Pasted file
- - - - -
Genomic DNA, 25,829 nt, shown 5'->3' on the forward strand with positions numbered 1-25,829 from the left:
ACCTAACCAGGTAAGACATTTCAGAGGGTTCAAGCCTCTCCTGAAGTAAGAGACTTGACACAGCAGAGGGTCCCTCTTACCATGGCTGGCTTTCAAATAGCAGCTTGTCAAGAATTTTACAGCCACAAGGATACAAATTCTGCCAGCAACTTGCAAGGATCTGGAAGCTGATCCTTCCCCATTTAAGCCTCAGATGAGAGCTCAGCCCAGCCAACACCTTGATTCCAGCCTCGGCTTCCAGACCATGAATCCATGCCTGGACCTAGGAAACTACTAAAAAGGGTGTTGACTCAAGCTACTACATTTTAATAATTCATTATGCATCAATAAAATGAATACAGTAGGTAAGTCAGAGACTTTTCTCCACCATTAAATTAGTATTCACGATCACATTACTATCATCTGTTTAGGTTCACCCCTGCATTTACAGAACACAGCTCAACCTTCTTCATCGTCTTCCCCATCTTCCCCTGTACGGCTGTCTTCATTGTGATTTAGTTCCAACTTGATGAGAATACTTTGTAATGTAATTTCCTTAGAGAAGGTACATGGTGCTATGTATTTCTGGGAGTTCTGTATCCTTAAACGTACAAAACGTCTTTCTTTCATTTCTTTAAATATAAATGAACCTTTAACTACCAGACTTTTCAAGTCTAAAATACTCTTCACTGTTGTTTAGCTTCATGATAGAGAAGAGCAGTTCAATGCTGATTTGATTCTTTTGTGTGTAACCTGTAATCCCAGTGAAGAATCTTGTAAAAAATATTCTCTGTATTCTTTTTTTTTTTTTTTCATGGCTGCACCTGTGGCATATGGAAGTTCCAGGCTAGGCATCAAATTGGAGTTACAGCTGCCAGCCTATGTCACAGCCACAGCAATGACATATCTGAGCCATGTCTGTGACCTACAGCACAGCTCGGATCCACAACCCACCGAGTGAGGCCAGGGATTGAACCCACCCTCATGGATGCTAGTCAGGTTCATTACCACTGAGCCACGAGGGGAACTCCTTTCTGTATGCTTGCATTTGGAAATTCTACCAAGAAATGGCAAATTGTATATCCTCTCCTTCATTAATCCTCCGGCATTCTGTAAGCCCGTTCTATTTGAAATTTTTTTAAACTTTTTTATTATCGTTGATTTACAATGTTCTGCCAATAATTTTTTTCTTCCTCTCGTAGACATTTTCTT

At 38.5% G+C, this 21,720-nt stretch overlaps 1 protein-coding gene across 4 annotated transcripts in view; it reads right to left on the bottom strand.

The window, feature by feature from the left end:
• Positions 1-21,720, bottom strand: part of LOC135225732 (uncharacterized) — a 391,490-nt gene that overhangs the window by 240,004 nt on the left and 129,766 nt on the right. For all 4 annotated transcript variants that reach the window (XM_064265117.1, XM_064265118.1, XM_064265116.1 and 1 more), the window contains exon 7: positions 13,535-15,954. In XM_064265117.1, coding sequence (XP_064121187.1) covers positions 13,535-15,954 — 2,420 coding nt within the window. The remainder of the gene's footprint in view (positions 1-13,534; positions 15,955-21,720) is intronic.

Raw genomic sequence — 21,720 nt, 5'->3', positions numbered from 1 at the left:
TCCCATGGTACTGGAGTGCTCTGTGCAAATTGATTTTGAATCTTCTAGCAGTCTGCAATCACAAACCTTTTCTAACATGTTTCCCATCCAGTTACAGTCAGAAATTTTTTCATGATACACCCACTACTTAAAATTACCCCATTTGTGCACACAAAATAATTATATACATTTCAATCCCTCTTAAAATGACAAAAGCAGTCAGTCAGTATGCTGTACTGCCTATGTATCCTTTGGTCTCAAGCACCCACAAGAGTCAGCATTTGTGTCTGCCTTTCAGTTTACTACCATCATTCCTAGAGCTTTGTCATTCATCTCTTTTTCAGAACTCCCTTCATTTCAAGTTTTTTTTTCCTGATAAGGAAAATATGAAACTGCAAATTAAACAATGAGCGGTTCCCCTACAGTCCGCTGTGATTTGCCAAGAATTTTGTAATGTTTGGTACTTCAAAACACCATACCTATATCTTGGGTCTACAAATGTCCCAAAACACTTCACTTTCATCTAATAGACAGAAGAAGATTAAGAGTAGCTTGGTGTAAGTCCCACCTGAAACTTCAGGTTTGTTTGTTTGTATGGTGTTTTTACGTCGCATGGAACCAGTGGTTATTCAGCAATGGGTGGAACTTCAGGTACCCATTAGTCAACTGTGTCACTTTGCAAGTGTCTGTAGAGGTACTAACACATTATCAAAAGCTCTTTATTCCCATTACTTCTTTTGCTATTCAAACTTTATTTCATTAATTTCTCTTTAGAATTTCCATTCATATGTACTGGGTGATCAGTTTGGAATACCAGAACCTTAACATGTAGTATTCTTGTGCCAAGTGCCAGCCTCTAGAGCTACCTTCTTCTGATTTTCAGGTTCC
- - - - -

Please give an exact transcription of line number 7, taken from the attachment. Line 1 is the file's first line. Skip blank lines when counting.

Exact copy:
TCCCATGGTACTGGAGTGCTCTGTGCAAATTGATTTTGAATCTTCTAGCAGTCTGCAATCACAAACCTTTTCTAACATGTTTCCCATCCAGTTACAGTCAGAAATTTTTTCATGATACACCCACTACTTAAAATTACCCCATTTGTGCACACAAAATAATTATATACATTTCAATCCCTCTTAAAATGACAAAAGCAGTCAGTCAGTATGCTGTACTGCCTATGTATCCTTTGGTCTCAAGCACCCACAAGAGTCAGCATTTGTGTCTGCCTTTCAGTTTACTACCATCATTCCTAGAGCTTTGTCATTCATCTCTTTTTCAGAACTCCCTTCATTTCAAGTTTTTTTTTCCTGATAAGGAAAATATGAAACTGCAAATTAAACAATGAGCGGTTCCCCTACAGTCCGCTGTGATTTGCCAAGAATTTTGTAATGTTTGGTACTTCAAAACACCATACCTATATCTTGGGTCTACAAATGTCCCAAAACACTTCACTTTCATCTAATAGACAGAAGAAGATTAAGAGTAGCTTGGTGTAAGTCCCACCTGAAACTTCAGGTTTGTTTGTTTGTATGGTGTTTTTACGTCGCATGGAACCAGTGGTTATTCAGCAATGGGTGGAACTTCAGGTACCCATTAGTCAACTGTGTCACTTTGCAAGTGTCTGTAGAGGTACTAACACATTATCAAAAGCTCTTTATTCCCATTACTTCTTTTGCTATTCAAACTTTATTTCATTAATTTCTCTTTAGAATTTCCATTCATATGTACTGGGTGATCAGTTTGGAATACCAGAACCTTAACATGTAGTATTCTTGTGCCAAGTGCCAGCCTCTAGAGCTACCTTCTTCTGATTTTCAGGTTCC